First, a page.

Or perhaps the Guatemalan-born woman who became a naturalized citizen in 1995, was wrongly listed as undocumented when she was arrested by county sheriffs in 2004, and then was turned over to ICE in 2009 because the database said she was here illegally. Lucky her! After being strip-searched, having her anxiety meds taken from her, then held overnight and having panic attacks (while guards mocked her claims of citizenship), she was released when her husband brought her passport to the federal office where she was being questioned. She still sobs when talking about it nine years later, because no one would believe her. Fortunately, the LAT comments are full of American Patriots who explain that any system has some errors in it, and most of the cases in the article happened before Donald Trump was president, so why are you liberals making a fuss about this anyway?
Incidentally, the article does note that ICE cases involving citizens "dropped significantly" after 2013, when the Obama administration began enforcing deportation cases more selectively, focusing on criminals. It stands to reason that Trump's "undocumented = criminal" policy will increase the number of citizens who are wrongly scooped up, but hey, it's not like they voted for Trump.
The most horrific story in the piece is that of Davino Watson, a Jamaican-born man who became a citizen as a minor when his father was naturalized. In prison in New York on a drug charge, Watson was handed over to ICE when he was eligible for release, and ICE kept him in lockup for three and a half years, Alan, after some idiot searched the immigration status of Watson's father -- but entered the wrong middle name. And even after ICE eventually sorted out who Watson really was, they continued to hold him. Federal lawyers
seized on a new U.S. reading of Jamaican law to argue Watson should be deported because his father was not his legal guardian when they left the island nation.
Watson was ordered deported, and lost appeal after appeal in immigration court, all the way up to the Board of Immigration Appeals. Once he took the case to US district court, Watson finally got a court-appointed attorney, who eventually got Watson released. After three and a half years when he never should have been imprisoned. Then again, he was involved with drugs, so perhaps summary execution would have been more efficient.
As Yr Wonkette says, read the whole thing. Yes, this shit started before Trump, but his drive to deport everyone will only make it worse. Of course, ICE's apologists will sigh and patiently explain that no system is perfect, and all these folks eventually got things sorted out, and what can you do? We're sure they'd be every bit as blasé if a similar rate of error at ATF or the FBI led to a few thousand people having their guns taken away because their names resembled a felon's.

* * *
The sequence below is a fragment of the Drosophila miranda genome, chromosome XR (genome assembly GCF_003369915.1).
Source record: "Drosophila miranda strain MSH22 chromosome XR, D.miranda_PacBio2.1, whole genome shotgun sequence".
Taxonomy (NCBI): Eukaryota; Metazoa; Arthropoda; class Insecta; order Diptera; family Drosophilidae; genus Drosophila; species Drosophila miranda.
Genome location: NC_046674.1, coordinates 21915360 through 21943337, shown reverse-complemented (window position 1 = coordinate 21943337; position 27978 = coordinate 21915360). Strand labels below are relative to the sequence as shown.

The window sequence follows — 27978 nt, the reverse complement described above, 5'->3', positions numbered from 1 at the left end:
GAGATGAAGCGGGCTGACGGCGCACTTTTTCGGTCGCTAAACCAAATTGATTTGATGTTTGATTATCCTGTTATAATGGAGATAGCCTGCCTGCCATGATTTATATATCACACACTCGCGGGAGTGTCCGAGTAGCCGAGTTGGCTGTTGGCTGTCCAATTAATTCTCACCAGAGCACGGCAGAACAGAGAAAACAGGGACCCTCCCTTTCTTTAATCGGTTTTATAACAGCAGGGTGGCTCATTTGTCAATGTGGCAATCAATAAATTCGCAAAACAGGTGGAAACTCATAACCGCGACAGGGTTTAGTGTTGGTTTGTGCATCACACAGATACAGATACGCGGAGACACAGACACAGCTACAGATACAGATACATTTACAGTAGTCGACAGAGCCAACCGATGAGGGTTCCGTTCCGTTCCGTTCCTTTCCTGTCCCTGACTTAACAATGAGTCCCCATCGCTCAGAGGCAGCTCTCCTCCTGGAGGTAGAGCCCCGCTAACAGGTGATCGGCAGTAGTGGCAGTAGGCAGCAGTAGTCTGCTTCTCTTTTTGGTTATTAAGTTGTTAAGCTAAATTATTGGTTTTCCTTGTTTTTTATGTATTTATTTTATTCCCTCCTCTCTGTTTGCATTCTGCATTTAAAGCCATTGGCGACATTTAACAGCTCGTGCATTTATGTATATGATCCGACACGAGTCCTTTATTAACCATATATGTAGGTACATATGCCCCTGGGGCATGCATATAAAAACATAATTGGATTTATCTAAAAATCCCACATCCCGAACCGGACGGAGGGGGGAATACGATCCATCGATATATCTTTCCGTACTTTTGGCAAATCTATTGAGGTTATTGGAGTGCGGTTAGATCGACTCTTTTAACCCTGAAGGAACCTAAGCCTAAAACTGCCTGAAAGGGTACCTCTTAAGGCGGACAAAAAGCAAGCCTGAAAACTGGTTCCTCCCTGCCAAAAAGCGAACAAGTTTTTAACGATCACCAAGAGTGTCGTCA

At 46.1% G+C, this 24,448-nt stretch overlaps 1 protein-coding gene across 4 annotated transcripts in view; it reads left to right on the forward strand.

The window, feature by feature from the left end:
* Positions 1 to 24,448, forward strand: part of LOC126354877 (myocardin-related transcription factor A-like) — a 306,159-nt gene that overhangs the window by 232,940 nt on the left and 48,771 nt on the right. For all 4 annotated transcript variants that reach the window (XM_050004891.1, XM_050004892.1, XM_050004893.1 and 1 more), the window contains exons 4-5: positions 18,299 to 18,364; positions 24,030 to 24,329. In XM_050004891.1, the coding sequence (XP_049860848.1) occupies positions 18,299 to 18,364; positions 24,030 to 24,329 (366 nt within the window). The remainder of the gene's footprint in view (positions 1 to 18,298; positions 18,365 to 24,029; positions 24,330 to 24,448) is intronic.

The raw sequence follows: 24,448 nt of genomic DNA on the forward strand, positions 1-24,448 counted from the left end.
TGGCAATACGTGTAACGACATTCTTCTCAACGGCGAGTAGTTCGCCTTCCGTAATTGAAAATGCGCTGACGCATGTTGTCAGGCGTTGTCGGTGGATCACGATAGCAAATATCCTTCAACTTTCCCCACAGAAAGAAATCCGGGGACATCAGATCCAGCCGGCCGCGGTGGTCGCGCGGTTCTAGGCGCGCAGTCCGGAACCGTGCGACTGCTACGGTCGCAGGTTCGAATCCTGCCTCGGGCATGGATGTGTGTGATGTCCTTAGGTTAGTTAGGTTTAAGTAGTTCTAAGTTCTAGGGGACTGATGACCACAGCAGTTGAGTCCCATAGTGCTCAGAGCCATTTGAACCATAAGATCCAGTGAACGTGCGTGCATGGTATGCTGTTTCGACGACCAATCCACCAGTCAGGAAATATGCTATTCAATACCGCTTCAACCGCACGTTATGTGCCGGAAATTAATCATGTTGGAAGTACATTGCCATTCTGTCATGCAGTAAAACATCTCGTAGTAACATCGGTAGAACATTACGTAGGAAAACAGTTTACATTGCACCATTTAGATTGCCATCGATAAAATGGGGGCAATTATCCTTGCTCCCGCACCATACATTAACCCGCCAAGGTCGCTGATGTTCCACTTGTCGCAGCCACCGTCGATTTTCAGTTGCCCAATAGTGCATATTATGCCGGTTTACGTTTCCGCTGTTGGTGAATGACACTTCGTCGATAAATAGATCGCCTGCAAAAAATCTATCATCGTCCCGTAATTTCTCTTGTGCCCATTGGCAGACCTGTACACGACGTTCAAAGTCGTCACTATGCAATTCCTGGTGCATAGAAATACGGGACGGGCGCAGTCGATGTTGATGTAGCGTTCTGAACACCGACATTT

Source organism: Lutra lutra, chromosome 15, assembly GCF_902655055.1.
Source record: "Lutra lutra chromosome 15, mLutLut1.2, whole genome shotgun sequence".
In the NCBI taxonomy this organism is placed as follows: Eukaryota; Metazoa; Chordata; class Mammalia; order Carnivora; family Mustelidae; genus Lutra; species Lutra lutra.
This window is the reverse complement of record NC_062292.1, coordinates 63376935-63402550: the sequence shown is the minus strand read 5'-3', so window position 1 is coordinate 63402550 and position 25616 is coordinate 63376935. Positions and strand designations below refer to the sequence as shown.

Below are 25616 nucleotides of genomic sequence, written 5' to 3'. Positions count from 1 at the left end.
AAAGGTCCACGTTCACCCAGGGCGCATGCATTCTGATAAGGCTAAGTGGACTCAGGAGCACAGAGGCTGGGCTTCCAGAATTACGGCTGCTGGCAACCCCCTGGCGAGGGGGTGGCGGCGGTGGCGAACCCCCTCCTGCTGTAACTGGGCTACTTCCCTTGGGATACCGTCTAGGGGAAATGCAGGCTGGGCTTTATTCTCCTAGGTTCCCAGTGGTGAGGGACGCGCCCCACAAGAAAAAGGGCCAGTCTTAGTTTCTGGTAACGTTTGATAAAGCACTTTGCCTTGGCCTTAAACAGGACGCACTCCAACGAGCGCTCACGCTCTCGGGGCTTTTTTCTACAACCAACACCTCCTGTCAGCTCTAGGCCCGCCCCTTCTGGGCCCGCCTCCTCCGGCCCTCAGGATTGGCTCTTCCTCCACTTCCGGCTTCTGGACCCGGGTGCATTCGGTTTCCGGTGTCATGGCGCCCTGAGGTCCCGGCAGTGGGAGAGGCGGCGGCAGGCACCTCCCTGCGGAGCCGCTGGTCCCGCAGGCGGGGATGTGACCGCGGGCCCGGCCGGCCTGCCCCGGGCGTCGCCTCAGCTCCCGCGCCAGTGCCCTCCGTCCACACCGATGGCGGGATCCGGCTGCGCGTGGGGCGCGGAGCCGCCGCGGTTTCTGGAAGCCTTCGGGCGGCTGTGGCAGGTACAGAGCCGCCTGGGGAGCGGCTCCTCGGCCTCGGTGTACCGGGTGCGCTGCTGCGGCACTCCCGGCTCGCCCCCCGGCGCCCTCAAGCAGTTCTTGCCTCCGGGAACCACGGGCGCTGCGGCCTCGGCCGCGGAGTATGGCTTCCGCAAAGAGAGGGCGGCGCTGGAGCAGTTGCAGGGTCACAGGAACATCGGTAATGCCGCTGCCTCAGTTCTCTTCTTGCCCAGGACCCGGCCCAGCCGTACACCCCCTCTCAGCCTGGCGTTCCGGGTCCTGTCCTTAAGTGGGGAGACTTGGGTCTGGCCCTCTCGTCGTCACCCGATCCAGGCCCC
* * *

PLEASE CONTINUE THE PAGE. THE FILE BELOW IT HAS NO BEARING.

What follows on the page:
And just in case you're not angry already, here's a video retweeted by New York gubernatorial candidate Cynthia Nixon, of an ICEman questioning everyone at a Syracuse bus/rail station about their citizenship.
This video was just sent to me from Syracuse showing Customs and Border Patrol intimidating people as they get on their buses and trains.— Cynthia Nixon (@CynthiaNixon) April 26, 2018
On my way right now to Syracuse to talk about this. pic.twitter.com/k19nROR9zU
But don't worry -- it's perfectly legal, since Syracuse is within 100 miles of the border with Canada. Business as usual, please move along. Makes you feel a hell of a lot safer, doesn't it? (And three cheers for the woman at the end, who informs the officer she doesn't need to show him her stinking papers.)
Yr Wonkette is going to have to look into whether we can make a few bucks selling weatherproof passport/immigration document holders on a stylish lanyard, so everyone can be ready when the ICEstasi asks, Papers, please!
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Doktor Zoom's real name is Marty Kelley, and he lives in the wilds of Boise, Idaho. He is not a medical doctor, but does have a real PhD in Rhetoric. You should definitely donate some money to this little mommyblog where he has finally found acceptance and cat pictures. He is on maternity leave until 2033. Here is his Twitter, also. His quest to avoid prolixity is not going so great.